The Smollett Mausoleum, St Andrew's Parish Churchyard, Alexandria, West Dunbartonshire
A vacated church that was successfully put to new usage (well for a while) was St Andrew's Parish Church in Alexandria in the Vale of Leven, about half way between Dumbarton and Loch Lomond. The church was built in 1840. It has been described as being of Gothic style, but it is much too plain for that. Plainness does not necessarily mean boring. It is in fact a fine building.
But it is the churchyard that I want to direct you too.
Along the back wall of the churchyard is a small intriguing building. This is the Smollett Mausoleum. The Smolletts were a notable family in this area. One of them, (although not directly relevant here), was Tobias Smollett a Scottish poet and author. He was best known for his picaresque novels, such as The Adventures of Roderick Random and The Adventures of Peregrine Pickle, which influenced later novelists such as Charles Dickens. The mausoleum though is more significant for its family connections.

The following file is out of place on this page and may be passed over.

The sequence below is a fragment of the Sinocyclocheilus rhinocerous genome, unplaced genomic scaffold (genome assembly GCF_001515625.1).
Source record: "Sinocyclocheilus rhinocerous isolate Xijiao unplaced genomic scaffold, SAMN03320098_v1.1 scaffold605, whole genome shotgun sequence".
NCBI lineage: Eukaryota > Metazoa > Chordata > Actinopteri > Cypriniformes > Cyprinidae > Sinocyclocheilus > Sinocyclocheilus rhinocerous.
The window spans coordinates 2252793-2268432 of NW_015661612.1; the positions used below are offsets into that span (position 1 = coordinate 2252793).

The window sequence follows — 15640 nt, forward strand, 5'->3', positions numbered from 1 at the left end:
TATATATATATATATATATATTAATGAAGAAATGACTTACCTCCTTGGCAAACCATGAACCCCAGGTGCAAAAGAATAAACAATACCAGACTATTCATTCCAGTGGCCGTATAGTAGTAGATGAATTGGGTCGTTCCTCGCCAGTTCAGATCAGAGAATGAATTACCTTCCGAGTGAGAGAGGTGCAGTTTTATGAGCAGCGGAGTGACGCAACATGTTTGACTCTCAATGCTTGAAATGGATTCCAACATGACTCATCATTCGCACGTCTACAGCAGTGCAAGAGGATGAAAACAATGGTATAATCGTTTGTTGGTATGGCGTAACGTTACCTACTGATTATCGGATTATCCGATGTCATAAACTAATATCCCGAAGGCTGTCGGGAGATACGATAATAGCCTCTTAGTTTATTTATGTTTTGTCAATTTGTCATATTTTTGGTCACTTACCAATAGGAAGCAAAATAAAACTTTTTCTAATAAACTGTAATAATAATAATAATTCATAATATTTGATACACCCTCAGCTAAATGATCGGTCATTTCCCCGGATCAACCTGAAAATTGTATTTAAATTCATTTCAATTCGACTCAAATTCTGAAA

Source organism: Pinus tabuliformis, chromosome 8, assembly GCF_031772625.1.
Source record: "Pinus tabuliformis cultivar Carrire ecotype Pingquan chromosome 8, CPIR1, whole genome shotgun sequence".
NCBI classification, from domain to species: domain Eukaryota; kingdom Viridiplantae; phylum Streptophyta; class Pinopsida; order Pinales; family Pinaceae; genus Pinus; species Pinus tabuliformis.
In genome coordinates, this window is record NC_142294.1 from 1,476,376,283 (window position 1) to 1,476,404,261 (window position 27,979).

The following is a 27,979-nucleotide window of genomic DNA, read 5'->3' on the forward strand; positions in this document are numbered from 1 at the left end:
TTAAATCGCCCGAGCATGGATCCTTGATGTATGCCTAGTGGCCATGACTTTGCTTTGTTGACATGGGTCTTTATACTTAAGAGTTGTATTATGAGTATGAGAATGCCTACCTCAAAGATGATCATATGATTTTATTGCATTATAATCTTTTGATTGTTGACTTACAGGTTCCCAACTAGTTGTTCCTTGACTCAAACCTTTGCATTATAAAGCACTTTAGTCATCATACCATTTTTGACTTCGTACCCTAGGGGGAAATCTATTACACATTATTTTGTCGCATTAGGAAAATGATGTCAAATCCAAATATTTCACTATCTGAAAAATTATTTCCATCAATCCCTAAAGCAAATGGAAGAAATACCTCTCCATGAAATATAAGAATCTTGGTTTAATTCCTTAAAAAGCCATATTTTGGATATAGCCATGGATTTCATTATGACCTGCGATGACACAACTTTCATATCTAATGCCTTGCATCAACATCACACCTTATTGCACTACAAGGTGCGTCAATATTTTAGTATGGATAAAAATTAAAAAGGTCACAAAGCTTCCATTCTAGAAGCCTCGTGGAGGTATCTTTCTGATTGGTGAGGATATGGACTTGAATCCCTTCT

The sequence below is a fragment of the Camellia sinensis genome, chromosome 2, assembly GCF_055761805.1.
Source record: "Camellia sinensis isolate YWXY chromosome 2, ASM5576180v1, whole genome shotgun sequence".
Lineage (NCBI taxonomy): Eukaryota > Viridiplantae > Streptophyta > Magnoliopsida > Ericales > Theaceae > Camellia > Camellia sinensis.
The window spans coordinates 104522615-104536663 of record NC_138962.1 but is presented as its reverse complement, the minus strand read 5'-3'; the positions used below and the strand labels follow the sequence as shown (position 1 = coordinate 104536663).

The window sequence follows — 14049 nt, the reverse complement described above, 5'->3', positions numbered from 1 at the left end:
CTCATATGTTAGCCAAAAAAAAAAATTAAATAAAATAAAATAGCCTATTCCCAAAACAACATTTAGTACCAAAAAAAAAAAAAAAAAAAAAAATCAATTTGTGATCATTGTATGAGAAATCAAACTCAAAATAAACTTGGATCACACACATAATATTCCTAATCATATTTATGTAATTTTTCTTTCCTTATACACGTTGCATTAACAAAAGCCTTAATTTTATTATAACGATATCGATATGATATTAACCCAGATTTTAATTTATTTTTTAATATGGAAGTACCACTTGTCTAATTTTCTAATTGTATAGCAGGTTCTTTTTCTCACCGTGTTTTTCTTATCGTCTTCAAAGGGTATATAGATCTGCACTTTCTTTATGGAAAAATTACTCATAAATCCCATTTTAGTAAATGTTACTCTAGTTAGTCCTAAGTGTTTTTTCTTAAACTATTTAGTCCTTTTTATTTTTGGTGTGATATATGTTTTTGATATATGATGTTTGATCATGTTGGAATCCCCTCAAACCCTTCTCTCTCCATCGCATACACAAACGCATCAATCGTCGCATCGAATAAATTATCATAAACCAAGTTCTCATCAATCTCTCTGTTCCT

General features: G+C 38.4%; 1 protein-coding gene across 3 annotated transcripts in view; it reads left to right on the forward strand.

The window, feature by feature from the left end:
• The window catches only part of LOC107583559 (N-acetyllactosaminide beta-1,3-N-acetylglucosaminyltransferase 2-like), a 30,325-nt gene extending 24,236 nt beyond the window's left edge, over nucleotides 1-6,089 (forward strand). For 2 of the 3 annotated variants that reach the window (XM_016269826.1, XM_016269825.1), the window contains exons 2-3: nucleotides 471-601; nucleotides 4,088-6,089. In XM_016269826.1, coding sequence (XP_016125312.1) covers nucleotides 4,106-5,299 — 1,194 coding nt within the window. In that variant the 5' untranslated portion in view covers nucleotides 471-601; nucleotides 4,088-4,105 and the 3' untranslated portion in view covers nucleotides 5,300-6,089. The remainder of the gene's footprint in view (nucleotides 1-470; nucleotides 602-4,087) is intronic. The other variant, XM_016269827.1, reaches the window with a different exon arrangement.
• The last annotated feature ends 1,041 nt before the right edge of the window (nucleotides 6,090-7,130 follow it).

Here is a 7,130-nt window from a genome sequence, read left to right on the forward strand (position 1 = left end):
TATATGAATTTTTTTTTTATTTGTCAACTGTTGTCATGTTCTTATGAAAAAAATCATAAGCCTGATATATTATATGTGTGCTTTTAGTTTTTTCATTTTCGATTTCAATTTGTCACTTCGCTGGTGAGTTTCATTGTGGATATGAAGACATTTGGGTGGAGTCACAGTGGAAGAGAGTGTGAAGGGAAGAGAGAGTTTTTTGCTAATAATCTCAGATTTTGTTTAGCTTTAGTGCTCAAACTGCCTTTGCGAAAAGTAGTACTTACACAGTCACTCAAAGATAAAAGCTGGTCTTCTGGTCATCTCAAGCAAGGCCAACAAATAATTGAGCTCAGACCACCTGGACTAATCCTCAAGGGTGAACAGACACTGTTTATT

It is described as of a style considered Romanesque Revival. It has a shallow T-layout and straddles the rear wall of the churchyard. It is built of honey-coloured sandstone ashlar; ashlar dressings; zoomorphic, figuartive sculptures. It has a simple gabled entrance bay, Romanesque door; chevron moulding; colonnettes; hoodmould, zoomorphic labelstops; plaque in gablehead; cross finial; grotesque figurative corbel. Narrow bays, recessed niches. Arcaded blind window; hoodmould, grotesque labelstops; very weathered on left return. Grey slate roof, ashlar ridging. That zoomorphic refernces notes those strange monkey faces that peer from the parapets. All that wordy description conjures up something very interesting, architecturally as well as through the family connection.
Yet it has for a long time been looking as though it is about to collapse. Trees sprout forth from its parapets, pushing apart those fine carvings. I have twice asked the council to attend to them. No action. While the grass may be cut, there appears to be a reticence to reach up, for that is all it takes, to saw off the offending growth. More than their job's worth? Anyway for these photographs I show what at first sight appears like a detail from an Inca ruin in a jungle and one of the monkeys on the side. The choice of imagery for a mausoleum is intriguing. While that does give a certain degree of Gothic to it they are not quite what one would expect of a family's last resting place.